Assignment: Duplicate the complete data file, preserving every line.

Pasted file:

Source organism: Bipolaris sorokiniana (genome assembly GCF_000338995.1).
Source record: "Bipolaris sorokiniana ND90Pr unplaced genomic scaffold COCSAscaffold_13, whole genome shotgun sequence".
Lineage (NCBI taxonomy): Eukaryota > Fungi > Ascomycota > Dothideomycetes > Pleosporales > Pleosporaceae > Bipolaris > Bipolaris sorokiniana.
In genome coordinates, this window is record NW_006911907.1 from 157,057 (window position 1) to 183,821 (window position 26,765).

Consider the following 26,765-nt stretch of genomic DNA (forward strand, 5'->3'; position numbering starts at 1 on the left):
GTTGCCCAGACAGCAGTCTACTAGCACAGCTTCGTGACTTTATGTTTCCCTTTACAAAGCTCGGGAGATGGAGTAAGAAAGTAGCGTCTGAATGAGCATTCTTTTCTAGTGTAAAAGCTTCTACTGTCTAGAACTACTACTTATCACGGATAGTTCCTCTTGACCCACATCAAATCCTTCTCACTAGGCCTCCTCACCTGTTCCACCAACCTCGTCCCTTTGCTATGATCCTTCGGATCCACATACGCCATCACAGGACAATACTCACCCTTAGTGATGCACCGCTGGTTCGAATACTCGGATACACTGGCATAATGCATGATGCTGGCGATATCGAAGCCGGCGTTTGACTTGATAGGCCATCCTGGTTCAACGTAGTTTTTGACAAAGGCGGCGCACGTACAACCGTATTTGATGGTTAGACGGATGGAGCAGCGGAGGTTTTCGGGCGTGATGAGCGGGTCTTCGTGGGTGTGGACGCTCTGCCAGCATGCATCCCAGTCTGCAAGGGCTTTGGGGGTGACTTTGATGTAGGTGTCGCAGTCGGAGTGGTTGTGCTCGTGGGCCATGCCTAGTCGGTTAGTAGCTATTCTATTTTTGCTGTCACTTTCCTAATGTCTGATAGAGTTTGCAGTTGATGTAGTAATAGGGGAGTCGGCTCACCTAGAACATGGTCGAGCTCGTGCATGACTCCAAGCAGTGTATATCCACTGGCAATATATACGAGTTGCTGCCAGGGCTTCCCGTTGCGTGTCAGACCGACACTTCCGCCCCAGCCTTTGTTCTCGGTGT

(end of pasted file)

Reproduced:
Source organism: Bipolaris sorokiniana (genome assembly GCF_000338995.1).
Source record: "Bipolaris sorokiniana ND90Pr unplaced genomic scaffold COCSAscaffold_13, whole genome shotgun sequence".
Lineage (NCBI taxonomy): Eukaryota > Fungi > Ascomycota > Dothideomycetes > Pleosporales > Pleosporaceae > Bipolaris > Bipolaris sorokiniana.
In genome coordinates, this window is record NW_006911907.1 from 157,057 (window position 1) to 183,821 (window position 26,765).

Consider the following 26,765-nt stretch of genomic DNA (forward strand, 5'->3'; position numbering starts at 1 on the left):
GTTGCCCAGACAGCAGTCTACTAGCACAGCTTCGTGACTTTATGTTTCCCTTTACAAAGCTCGGGAGATGGAGTAAGAAAGTAGCGTCTGAATGAGCATTCTTTTCTAGTGTAAAAGCTTCTACTGTCTAGAACTACTACTTATCACGGATAGTTCCTCTTGACCCACATCAAATCCTTCTCACTAGGCCTCCTCACCTGTTCCACCAACCTCGTCCCTTTGCTATGATCCTTCGGATCCACATACGCCATCACAGGACAATACTCACCCTTAGTGATGCACCGCTGGTTCGAATACTCGGATACACTGGCATAATGCATGATGCTGGCGATATCGAAGCCGGCGTTTGACTTGATAGGCCATCCTGGTTCAACGTAGTTTTTGACAAAGGCGGCGCACGTACAACCGTATTTGATGGTTAGACGGATGGAGCAGCGGAGGTTTTCGGGCGTGATGAGCGGGTCTTCGTGGGTGTGGACGCTCTGCCAGCATGCATCCCAGTCTGCAAGGGCTTTGGGGGTGACTTTGATGTAGGTGTCGCAGTCGGAGTGGTTGTGCTCGTGGGCCATGCCTAGTCGGTTAGTAGCTATTCTATTTTTGCTGTCACTTTCCTAATGTCTGATAGAGTTTGCAGTTGATGTAGTAATAGGGGAGTCGGCTCACCTAGAACATGGTCGAGCTCGTGCATGACTCCAAGCAGTGTATATCCACTGGCAATATATACGAGTTGCTGCCAGGGCTTCCCGTTGCGTGTCAGACCGACACTTCCGCCCCAGCCTTTGTTCTCGGTGT